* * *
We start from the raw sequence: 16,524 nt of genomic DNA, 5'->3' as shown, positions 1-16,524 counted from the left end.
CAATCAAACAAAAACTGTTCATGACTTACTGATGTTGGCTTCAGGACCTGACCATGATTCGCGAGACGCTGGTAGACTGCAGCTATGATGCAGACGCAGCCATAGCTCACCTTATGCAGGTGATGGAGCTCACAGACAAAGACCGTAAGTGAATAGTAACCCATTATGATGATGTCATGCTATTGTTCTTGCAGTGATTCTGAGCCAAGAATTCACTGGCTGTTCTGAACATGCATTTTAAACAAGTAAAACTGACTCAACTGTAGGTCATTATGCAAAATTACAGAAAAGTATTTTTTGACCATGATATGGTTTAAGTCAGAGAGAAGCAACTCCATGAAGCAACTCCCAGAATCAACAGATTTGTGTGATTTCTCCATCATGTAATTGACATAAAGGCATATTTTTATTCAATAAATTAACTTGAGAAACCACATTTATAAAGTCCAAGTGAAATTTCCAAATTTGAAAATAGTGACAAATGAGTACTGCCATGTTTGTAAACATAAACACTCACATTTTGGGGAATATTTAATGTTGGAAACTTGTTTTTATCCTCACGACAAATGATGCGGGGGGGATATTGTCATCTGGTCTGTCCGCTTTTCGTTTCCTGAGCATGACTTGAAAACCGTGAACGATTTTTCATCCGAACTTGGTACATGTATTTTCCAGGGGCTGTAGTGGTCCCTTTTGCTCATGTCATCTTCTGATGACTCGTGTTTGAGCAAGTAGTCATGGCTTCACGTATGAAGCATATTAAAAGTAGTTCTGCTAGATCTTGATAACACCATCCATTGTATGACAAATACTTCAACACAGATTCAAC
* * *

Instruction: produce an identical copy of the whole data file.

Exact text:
We start from the raw sequence: 16,524 nt of genomic DNA, 5'->3' as shown, positions 1-16,524 counted from the left end.
CAATCAAACAAAAACTGTTCATGACTTACTGATGTTGGCTTCAGGACCTGACCATGATTCGCGAGACGCTGGTAGACTGCAGCTATGATGCAGACGCAGCCATAGCTCACCTTATGCAGGTGATGGAGCTCACAGACAAAGACCGTAAGTGAATAGTAACCCATTATGATGATGTCATGCTATTGTTCTTGCAGTGATTCTGAGCCAAGAATTCACTGGCTGTTCTGAACATGCATTTTAAACAAGTAAAACTGACTCAACTGTAGGTCATTATGCAAAATTACAGAAAAGTATTTTTTGACCATGATATGGTTTAAGTCAGAGAGAAGCAACTCCATGAAGCAACTCCCAGAATCAACAGATTTGTGTGATTTCTCCATCATGTAATTGACATAAAGGCATATTTTTATTCAATAAATTAACTTGAGAAACCACATTTATAAAGTCCAAGTGAAATTTCCAAATTTGAAAATAGTGACAAATGAGTACTGCCATGTTTGTAAACATAAACACTCACATTTTGGGGAATATTTAATGTTGGAAACTTGTTTTTATCCTCACGACAAATGATGCGGGGGGGATATTGTCATCTGGTCTGTCCGCTTTTCGTTTCCTGAGCATGACTTGAAAACCGTGAACGATTTTTCATCCGAACTTGGTACATGTATTTTCCAGGGGCTGTAGTGGTCCCTTTTGCTCATGTCATCTTCTGATGACTCGTGTTTGAGCAAGTAGTCATGGCTTCACGTATGAAGCATATTAAAAGTAGTTCTGCTAGATCTTGATAACACCATCCATTGTATGACAAATACTTCAACACAGATTCAAC